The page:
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Valley View

60 miles per hour doesn't seem like a dangerous speed but on the 12 miles of gravel road leading from Valley View Hot Springs to the closest beer in the highway-dot town of Villa Grove, Colorado, with my head on low-cook from mushrooms, 60 mph felt like a video game.

Valley View is a hot springs/campground on the side of a mountain with several pools spread around a few miles of hiking trails and clothing is not just optional, it's rare and frowned upon. I had a sunburn on my ass long before we ate the mushrooms and sat facing west on the porch of our community house as the sun started for the horizon. There are a few houses that you can rent rooms in, sharing the bathroom and kitchen.


Our neighbors were a mutating gene-pool of obesity, a middle-aged couple that said they'd met at Bible Camp with a 13 year-old fat boy child that smelled of molestation and killing cats while crying. The man was bald and round and always naked on the porch - even long after the night turned too cold - with a penis smaller than Extreme Elvis, who sat for hours playing solitaire on a cheap pocket video game. He would chat with us - Renee mostly, as she can be charming through most any brutal social affair save for when she's deep in a bottle and I can barely manage small talk on a level head, much less tripping - yet he would rarely look up from his game, just smile and talk and press buttons as his legs shook up and down and tucked together like a boy too scraed to tell you he has to pee. His wife - always clothed, thank goodness- was a lumbering behemoth who wore what looked like ski boots because- she explained with "aw shucks" laughter that didn't come close to hiding the underlying depression- she had broken one foot and then the other went bad on her from having to solely carry the full bulk of her hideous bounty.

She first appeared on the porch as I was near-peaking and digging for the last of the beer in the cooler. She strode out of her room, on these boot/braces with her arms swaying ahead of her for balance like Bigfoot in nylon and I near swallowed my lower jaw trying not to erupt, thinking about having to string our groceries up in a tree for safety.

Meanwhile, the entire valley was coming alive with the sunset, the sky turning every color and so incredibly large. You could almost see the town from where we sat, could see the errant car coming towards or away from us for miles. I knew I wouldn't be able to get through this night without more beer and could no longer endure the Three Bears without being able to comment on them aloud so I decided to go to make the run. I asked the fatties if I could bring anything back for them and Mrs Fattie said Mr Fattie would love an O'Douls.

I bet he would love a gun and adolescent whore, Mrs Fattie. That's what I would bet.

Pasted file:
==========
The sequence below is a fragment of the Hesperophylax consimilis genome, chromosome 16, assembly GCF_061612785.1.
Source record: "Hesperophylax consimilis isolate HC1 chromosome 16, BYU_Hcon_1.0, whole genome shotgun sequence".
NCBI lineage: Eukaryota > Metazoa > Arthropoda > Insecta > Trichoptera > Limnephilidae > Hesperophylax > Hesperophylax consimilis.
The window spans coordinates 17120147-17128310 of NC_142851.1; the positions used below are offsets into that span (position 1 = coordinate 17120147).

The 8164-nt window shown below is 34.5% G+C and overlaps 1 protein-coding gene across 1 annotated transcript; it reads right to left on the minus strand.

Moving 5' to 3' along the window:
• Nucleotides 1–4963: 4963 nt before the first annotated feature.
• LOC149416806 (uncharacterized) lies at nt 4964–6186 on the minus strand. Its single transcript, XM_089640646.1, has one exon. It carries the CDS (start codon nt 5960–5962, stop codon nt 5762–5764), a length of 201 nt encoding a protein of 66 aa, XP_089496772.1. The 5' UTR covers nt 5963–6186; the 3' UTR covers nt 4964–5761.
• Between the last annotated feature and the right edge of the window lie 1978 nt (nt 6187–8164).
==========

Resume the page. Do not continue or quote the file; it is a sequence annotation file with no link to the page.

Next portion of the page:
I climbed into the cockpit of what had at one time been my car but now was my racerocket so far as I was concerned and drove at a polite crawl through the camp until I hit the gate - manned at the time on either side by large jackrabbits, put there for my amusement by the usual gods. Just through the gate, with the sky perfect on the lighter side of dusk and that distinct crystal vision that comes with this kind of high, I put on Van Morrison "Real, Real Gone" and slowly pushed my racerocket time machine up to 60 miles per hour, feeling it vaugely hydroplane on the gravel and leave huge clouds of dust behind me like a smoke signal sign to Renee that I was alive and doing fine.

The next 12 miles to town - and the 12 returning - were, for no particular reason, of the top ten times of my life. Antelopes sprung across the road right in front of me in the lower valley in what seemed like timed and choreographed patterns, like in cartoons when someone is counting sheep in order to sleep. An approaching car looked somehow flat as it came towards me, like a Delorean until just before it passed me and turned into a normal Suburu, like we were driving around the curve of the Earth. Real Real Gone segued into Dave Matthews "Space Between" and then I would go back and play them both over and over, singing, shrieking louder than my speakers would go and poorly - goose-fleshed and absolutely as high and perfect as any man could hope to be.

Now I am playing Uncle Funny's in a strip mall in Florida. Someone called and said they saw me on a billboard in LA. A guy wants me to call in on his Nascar radio show. CD's are selling pretty good. There's people I met here last time that I've met again this time and we'll drink shots. Probably a few. I sat by the pool today with my shorts on and read the USA Today.

I'm thinking that if I had reached up through the open moonroof in my car on that 12 miles of gravel road at 60 miles an hour, I probably could have caught the sparrow that missed my windshield by what had to be a quarter inch.

Last Comic Standing put stand-up comedy back on the primetime map and then kicked it right in the balls by declaring Dat Phan a winner. It's that kind of weeping mediocrity being sold of the shelves that would make it easy for me to walk away from this business, from this species, without ever even thinking to send a postcard. At least you all got to know and love Dave Mordal - pronounced incorrectly throughout the show, it's MORdal. Dave's a wildly funny individual, on and off stage and responsible for the funniest comedy road prank of all time. I'm too tired to tell the story. Hopefully he'll see this and put the story up on his site,

If I haven't returned your calls or emails, it's because I'm lazy and otherwise occupied in my head. Don't take it personally.

~Doug Stanhope

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